In scenes similar to the government's accidental banning of everything, the High Court has overturned copyright legislation to make the transferring of copyright works from one medium to another illegal - one of the main traditional uses of iTunes.
The government legalised copying for private use last year, a practice most thought was already legal.
But, as TorrentFreak reports, the private copying exceptions have been overturned and the Intellectual Property Office has confirmed that ripping a CD in iTunes is no longer allowed.
"It is now unlawful to make private copies of copyright works you own, without permission from the copyright holder – this includes format shifting from one medium to another," a spokesperson told the site.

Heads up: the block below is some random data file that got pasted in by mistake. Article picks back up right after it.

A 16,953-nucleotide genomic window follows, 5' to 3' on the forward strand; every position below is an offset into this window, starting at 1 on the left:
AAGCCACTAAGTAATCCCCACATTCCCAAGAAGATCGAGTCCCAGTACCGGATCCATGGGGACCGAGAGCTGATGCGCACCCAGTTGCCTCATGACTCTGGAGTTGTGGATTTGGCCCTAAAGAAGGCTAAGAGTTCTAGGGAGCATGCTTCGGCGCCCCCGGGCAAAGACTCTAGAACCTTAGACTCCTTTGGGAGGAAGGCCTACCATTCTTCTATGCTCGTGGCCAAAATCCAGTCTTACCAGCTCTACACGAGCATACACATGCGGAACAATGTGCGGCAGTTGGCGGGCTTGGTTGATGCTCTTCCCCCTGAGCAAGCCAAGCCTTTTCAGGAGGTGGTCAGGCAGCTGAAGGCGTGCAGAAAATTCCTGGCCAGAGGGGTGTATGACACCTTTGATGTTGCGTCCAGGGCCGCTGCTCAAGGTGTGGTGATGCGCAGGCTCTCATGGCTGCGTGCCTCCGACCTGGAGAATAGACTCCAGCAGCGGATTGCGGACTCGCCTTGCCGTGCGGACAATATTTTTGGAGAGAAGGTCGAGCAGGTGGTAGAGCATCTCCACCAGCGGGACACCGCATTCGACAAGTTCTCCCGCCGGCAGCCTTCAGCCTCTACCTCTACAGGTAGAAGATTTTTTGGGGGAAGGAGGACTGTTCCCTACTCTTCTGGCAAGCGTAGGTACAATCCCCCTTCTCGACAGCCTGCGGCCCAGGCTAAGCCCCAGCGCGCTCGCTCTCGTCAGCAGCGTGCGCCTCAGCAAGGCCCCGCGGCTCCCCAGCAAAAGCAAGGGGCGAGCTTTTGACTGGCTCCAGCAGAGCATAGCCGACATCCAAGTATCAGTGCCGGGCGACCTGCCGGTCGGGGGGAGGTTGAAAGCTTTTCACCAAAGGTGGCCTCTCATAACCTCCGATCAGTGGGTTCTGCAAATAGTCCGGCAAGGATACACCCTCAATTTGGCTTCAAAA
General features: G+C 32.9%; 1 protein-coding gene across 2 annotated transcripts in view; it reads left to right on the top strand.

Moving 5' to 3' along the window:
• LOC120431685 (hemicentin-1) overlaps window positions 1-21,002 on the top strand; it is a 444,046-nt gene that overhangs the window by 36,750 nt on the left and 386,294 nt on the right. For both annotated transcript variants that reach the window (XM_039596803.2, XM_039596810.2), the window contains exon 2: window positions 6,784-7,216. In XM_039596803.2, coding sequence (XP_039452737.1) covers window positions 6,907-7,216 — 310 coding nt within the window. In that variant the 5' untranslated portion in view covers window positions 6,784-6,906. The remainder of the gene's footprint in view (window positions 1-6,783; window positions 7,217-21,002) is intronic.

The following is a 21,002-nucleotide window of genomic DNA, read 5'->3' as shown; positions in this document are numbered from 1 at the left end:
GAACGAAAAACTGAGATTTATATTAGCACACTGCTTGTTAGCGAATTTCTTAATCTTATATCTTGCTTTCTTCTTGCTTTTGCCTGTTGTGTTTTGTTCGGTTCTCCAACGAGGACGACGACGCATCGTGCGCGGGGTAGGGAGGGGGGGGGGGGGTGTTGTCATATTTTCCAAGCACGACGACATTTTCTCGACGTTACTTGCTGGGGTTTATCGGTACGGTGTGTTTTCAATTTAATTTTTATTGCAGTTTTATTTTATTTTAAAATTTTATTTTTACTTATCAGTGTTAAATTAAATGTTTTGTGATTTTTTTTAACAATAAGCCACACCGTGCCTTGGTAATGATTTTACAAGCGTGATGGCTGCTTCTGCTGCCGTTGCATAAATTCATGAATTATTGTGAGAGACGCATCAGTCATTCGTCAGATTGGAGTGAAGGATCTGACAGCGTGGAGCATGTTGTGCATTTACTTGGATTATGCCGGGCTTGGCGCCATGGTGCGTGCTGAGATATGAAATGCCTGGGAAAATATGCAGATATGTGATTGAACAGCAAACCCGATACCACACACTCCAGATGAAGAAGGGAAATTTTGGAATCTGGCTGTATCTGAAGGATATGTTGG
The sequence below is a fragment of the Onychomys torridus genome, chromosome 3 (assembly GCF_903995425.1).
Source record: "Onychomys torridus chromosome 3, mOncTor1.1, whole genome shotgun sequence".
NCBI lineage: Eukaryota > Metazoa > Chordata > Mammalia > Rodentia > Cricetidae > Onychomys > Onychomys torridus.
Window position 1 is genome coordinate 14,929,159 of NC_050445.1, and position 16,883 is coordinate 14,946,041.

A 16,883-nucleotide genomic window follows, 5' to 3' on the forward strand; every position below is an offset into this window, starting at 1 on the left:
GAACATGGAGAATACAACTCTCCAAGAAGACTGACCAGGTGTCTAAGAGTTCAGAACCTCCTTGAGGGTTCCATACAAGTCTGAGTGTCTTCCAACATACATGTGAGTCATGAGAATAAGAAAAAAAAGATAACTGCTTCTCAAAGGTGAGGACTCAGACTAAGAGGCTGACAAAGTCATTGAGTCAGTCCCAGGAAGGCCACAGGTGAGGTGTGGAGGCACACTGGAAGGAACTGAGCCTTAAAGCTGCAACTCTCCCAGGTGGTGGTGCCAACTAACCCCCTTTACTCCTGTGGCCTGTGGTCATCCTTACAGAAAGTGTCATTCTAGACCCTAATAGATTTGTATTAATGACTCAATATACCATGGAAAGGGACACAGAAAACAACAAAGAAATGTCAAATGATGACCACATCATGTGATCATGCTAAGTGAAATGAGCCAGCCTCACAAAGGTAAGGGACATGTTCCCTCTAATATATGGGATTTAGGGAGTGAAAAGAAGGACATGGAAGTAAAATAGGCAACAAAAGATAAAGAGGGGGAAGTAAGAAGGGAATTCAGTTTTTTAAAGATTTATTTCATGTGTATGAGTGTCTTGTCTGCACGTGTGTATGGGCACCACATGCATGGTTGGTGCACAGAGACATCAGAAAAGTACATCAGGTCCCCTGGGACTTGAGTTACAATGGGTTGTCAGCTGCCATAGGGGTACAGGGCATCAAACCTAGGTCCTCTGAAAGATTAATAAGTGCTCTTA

The IPO apparently specifically noted the copying of music from a CD to an MP3 player - something that is not only possible on iTunes but, at least when it first came out, was its main function.
In fact, one of the first instructions upon installing iTunes is to 'import your favourite CDs with just one click'.
Don't expect the police to come barging down your door and seizing your copies of the Lion King soundtrack any time soon however.
"As this is a complex area of law, the Government is carefully considering the implications of the ruling and the available options, before deciding any future course of action," a government spokesperson said.
"The Government is not aware of any cases of copyright holders having prosecuted individuals for format shifting music solely for their own personal use."
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